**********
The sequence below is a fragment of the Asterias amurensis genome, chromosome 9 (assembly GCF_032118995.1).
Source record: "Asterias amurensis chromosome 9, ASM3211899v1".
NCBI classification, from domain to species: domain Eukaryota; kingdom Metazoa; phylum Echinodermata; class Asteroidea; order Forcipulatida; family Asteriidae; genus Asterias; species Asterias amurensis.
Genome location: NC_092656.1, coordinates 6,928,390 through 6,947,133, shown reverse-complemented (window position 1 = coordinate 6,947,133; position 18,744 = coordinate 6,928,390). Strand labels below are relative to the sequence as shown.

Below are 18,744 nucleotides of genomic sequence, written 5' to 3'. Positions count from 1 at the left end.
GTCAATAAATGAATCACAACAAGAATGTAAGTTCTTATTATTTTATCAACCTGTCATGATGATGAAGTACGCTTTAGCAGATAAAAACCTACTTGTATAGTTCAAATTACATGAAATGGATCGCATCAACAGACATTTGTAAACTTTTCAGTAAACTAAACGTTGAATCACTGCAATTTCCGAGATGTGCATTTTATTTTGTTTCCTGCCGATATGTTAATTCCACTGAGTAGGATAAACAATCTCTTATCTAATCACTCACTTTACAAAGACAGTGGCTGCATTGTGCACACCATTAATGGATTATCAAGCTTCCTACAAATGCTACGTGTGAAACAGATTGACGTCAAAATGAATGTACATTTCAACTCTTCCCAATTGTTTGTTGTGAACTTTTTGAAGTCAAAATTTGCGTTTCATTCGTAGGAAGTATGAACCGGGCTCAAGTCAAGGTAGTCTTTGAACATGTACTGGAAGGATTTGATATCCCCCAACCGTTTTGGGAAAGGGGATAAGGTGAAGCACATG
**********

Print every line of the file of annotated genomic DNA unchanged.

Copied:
The sequence below is a fragment of the Asterias amurensis genome, chromosome 9 (assembly GCF_032118995.1).
Source record: "Asterias amurensis chromosome 9, ASM3211899v1".
NCBI classification, from domain to species: domain Eukaryota; kingdom Metazoa; phylum Echinodermata; class Asteroidea; order Forcipulatida; family Asteriidae; genus Asterias; species Asterias amurensis.
Genome location: NC_092656.1, coordinates 6,928,390 through 6,947,133, shown reverse-complemented (window position 1 = coordinate 6,947,133; position 18,744 = coordinate 6,928,390). Strand labels below are relative to the sequence as shown.

Below are 18,744 nucleotides of genomic sequence, written 5' to 3'. Positions count from 1 at the left end.
GTCAATAAATGAATCACAACAAGAATGTAAGTTCTTATTATTTTATCAACCTGTCATGATGATGAAGTACGCTTTAGCAGATAAAAACCTACTTGTATAGTTCAAATTACATGAAATGGATCGCATCAACAGACATTTGTAAACTTTTCAGTAAACTAAACGTTGAATCACTGCAATTTCCGAGATGTGCATTTTATTTTGTTTCCTGCCGATATGTTAATTCCACTGAGTAGGATAAACAATCTCTTATCTAATCACTCACTTTACAAAGACAGTGGCTGCATTGTGCACACCATTAATGGATTATCAAGCTTCCTACAAATGCTACGTGTGAAACAGATTGACGTCAAAATGAATGTACATTTCAACTCTTCCCAATTGTTTGTTGTGAACTTTTTGAAGTCAAAATTTGCGTTTCATTCGTAGGAAGTATGAACCGGGCTCAAGTCAAGGTAGTCTTTGAACATGTACTGGAAGGATTTGATATCCCCCAACCGTTTTGGGAAAGGGGATAAGGTGAAGCACATG